What makes a resume strategic?
Resumes are often thought as the first "to do" item when one thinks about career transition. In reality, the best resumes are written after carefully determining a specific focus or direction.
A strong resume should quickly tell the reader about your skills and abilities. At best, a resume will get you in the door for an interview or meeting. It will not get you a job.
Most people find that completing a resume is quite satisfying as they see their many accomplishments. Think of it as a mirror image of you in written form.
What are our learning objectives?
In this workshop we will cover:
- Defining your focus and direction
- The importance of key words
- SOAR statements
- Specific content and format guidelines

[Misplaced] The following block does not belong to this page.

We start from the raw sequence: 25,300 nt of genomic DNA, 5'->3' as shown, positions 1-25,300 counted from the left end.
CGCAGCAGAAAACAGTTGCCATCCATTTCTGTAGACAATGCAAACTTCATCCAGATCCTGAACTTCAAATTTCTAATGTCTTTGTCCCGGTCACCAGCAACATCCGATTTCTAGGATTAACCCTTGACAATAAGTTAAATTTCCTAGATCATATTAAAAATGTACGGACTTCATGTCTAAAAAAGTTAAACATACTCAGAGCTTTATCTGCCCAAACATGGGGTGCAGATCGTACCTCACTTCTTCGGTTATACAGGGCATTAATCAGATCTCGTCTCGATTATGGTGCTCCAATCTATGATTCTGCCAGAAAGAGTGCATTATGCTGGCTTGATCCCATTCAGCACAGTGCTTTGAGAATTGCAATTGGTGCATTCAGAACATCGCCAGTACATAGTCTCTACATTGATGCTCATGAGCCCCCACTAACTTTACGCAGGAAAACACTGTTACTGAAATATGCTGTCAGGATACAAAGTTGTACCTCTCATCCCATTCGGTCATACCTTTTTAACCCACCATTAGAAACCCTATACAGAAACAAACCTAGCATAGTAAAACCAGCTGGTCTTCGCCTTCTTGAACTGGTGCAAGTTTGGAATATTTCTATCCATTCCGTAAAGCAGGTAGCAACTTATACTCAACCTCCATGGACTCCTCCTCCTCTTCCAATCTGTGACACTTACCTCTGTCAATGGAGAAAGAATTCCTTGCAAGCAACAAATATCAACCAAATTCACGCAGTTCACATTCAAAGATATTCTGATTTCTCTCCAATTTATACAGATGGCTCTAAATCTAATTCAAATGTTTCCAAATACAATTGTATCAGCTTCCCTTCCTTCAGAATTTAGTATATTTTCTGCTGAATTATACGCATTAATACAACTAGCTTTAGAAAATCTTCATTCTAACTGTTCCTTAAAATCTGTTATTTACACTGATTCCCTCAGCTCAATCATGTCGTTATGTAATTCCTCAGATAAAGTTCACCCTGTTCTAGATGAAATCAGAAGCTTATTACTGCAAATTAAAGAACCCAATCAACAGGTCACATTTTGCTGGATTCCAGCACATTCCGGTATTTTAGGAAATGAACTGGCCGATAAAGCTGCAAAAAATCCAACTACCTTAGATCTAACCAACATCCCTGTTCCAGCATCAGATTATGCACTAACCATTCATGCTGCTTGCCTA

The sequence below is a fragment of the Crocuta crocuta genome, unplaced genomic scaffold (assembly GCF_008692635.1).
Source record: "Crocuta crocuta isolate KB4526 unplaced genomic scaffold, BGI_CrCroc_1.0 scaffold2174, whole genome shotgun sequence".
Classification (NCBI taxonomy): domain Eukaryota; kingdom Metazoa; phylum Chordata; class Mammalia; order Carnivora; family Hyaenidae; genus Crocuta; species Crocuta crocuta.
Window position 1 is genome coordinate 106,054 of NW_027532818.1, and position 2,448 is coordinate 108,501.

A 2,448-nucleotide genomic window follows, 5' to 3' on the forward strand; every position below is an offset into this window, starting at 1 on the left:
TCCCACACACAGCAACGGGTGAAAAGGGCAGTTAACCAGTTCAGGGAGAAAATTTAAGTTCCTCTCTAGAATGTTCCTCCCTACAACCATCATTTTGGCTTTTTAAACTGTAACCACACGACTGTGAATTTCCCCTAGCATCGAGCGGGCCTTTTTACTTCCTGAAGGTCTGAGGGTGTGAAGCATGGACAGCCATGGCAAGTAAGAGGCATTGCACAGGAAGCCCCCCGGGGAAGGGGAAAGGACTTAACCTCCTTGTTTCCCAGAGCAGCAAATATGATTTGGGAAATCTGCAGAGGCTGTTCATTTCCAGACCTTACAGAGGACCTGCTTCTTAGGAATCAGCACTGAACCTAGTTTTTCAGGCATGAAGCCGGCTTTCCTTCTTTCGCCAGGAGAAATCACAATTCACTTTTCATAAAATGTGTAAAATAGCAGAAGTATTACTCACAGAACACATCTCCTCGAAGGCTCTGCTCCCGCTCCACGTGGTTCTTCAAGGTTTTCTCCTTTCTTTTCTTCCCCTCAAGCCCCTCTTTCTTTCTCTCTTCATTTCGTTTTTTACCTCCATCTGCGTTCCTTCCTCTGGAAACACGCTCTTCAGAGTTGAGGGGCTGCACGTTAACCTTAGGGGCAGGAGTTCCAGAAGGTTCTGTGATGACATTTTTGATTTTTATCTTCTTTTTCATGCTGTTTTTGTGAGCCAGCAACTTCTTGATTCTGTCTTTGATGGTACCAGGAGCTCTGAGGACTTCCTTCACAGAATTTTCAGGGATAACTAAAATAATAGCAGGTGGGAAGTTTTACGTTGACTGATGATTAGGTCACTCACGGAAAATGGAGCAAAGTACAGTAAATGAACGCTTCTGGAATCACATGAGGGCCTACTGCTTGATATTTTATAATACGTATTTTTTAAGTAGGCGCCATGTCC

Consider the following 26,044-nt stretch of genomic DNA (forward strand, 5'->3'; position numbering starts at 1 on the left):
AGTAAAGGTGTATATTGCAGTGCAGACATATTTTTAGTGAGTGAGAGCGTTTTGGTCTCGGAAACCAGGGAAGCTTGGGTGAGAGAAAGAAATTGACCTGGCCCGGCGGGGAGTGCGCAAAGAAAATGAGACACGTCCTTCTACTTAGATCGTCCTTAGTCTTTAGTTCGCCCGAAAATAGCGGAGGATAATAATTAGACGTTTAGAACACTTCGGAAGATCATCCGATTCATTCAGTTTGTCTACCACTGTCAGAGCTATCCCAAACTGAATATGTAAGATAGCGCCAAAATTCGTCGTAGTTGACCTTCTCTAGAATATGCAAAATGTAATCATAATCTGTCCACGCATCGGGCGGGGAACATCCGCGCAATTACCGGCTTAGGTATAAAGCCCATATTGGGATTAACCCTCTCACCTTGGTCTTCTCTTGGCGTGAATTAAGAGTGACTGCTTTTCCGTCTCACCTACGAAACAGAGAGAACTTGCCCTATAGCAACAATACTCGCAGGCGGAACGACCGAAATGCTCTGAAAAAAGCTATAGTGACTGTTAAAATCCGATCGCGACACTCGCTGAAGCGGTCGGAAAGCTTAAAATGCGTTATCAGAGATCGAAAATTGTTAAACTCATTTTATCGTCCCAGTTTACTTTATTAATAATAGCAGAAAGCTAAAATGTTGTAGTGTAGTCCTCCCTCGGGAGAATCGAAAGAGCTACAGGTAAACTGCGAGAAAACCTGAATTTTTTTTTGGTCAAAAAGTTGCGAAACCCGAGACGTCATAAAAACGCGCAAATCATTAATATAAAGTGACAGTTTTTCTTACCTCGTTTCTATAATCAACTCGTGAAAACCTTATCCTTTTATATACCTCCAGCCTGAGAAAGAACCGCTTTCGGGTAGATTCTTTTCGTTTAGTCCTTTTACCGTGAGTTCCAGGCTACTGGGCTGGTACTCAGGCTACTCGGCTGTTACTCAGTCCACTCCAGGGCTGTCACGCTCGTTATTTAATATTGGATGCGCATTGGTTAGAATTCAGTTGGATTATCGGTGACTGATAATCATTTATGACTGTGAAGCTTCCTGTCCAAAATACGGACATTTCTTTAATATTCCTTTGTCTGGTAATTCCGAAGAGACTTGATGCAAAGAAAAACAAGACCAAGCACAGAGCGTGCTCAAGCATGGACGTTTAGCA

- Creating an electronic version of your resume
- Job search correspondence - cover, target, and thank you letters
What are our behavioral objectives
- Write a clear statement of your focus and direction
- Create SOAR statements to include in your resume
- Create a list of key words relevant to your field
- Create a resume in standard and electronic formats
- Write a rough draft of a cover letter, target letter and thank you letter
Purpose of a Resume
Why write a resume?
- Marketing Tool
A way to highlight skills and accomplishments while setting yourself apart from the competition.
A tool to introduce you to individuals or companies that don't know you
- To entice - Open doors
A means to get your foot in the door by creating interest in the reader.
- Preparation for interviewing
Helps you get clear on skills, accomplishments, and where you've had an impact.
What do I need to consider first?
Essential to creating an effective resume is having self awareness, both professionally and personally. Spend time considering the following questions.
- Who am I?
- What do I want to do?
- Where do I want to be?
What do I need to be aware of?
Develop awareness and an appreciation for yourself by knowing your:
Click to download a worksheet on "Identifying Your Focus."